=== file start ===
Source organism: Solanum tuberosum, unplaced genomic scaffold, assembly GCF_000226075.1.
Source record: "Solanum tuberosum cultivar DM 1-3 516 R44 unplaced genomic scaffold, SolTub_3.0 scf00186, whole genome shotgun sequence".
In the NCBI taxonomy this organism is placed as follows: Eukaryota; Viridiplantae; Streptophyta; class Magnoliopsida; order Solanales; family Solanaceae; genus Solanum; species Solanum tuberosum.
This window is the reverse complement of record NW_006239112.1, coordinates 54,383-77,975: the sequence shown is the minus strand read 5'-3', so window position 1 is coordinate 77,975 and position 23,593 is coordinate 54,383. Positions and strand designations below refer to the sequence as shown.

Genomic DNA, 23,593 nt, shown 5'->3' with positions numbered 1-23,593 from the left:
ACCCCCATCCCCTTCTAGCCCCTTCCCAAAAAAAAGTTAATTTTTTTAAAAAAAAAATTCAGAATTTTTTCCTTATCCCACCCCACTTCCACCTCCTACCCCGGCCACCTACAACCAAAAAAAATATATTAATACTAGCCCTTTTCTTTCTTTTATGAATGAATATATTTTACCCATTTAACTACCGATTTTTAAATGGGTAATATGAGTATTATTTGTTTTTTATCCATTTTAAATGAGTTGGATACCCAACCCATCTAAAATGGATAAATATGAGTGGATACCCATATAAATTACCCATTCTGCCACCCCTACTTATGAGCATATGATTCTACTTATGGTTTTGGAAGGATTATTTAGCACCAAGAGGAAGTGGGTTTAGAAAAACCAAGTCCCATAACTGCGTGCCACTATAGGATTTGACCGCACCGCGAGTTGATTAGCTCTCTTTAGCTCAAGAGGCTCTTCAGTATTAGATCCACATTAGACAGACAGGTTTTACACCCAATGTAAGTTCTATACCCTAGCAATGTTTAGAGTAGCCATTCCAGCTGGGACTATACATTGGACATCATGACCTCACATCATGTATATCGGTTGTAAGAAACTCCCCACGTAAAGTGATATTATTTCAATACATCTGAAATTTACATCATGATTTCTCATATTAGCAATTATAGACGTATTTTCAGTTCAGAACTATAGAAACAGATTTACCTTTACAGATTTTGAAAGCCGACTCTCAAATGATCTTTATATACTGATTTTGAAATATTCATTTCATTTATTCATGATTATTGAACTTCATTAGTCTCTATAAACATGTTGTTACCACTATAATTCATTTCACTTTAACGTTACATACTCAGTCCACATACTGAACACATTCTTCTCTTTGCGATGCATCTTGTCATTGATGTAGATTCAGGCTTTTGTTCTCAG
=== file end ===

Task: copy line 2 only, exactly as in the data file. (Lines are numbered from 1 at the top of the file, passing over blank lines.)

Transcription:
Source record: "Solanum tuberosum cultivar DM 1-3 516 R44 unplaced genomic scaffold, SolTub_3.0 scf00186, whole genome shotgun sequence".